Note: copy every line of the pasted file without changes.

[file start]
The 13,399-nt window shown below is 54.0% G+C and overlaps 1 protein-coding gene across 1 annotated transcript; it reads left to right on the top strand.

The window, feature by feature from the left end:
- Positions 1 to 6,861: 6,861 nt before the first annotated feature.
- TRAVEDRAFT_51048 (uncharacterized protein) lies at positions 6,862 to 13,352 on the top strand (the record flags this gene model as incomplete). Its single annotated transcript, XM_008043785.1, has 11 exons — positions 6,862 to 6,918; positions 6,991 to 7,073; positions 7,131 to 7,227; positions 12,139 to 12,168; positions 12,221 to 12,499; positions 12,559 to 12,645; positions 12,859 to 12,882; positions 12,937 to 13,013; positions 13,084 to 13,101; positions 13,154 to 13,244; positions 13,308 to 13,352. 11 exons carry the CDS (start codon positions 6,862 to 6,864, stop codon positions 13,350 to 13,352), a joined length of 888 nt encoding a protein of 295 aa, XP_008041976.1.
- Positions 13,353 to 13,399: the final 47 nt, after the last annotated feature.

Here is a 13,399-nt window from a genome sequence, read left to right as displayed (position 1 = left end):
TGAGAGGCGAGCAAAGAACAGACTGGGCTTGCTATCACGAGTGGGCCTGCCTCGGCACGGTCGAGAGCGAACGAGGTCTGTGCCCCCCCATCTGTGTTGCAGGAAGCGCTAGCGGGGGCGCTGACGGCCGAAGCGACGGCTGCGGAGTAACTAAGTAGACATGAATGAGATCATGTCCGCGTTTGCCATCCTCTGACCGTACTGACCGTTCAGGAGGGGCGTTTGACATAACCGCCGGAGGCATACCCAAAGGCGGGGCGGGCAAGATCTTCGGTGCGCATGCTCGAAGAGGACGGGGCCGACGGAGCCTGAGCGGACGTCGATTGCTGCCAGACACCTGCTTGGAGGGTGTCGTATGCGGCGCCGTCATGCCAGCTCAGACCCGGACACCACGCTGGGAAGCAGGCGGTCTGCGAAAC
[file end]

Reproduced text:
The 13,399-nt window shown below is 54.0% G+C and overlaps 1 protein-coding gene across 1 annotated transcript; it reads left to right on the top strand.

The window, feature by feature from the left end:
- Positions 1 to 6,861: 6,861 nt before the first annotated feature.
- TRAVEDRAFT_51048 (uncharacterized protein) lies at positions 6,862 to 13,352 on the top strand (the record flags this gene model as incomplete). Its single annotated transcript, XM_008043785.1, has 11 exons — positions 6,862 to 6,918; positions 6,991 to 7,073; positions 7,131 to 7,227; positions 12,139 to 12,168; positions 12,221 to 12,499; positions 12,559 to 12,645; positions 12,859 to 12,882; positions 12,937 to 13,013; positions 13,084 to 13,101; positions 13,154 to 13,244; positions 13,308 to 13,352. 11 exons carry the CDS (start codon positions 6,862 to 6,864, stop codon positions 13,350 to 13,352), a joined length of 888 nt encoding a protein of 295 aa, XP_008041976.1.
- Positions 13,353 to 13,399: the final 47 nt, after the last annotated feature.

Here is a 13,399-nt window from a genome sequence, read left to right as displayed (position 1 = left end):
TGAGAGGCGAGCAAAGAACAGACTGGGCTTGCTATCACGAGTGGGCCTGCCTCGGCACGGTCGAGAGCGAACGAGGTCTGTGCCCCCCCATCTGTGTTGCAGGAAGCGCTAGCGGGGGCGCTGACGGCCGAAGCGACGGCTGCGGAGTAACTAAGTAGACATGAATGAGATCATGTCCGCGTTTGCCATCCTCTGACCGTACTGACCGTTCAGGAGGGGCGTTTGACATAACCGCCGGAGGCATACCCAAAGGCGGGGCGGGCAAGATCTTCGGTGCGCATGCTCGAAGAGGACGGGGCCGACGGAGCCTGAGCGGACGTCGATTGCTGCCAGACACCTGCTTGGAGGGTGTCGTATGCGGCGCCGTCATGCCAGCTCAGACCCGGACACCACGCTGGGAAGCAGGCGGTCTGCGAAAC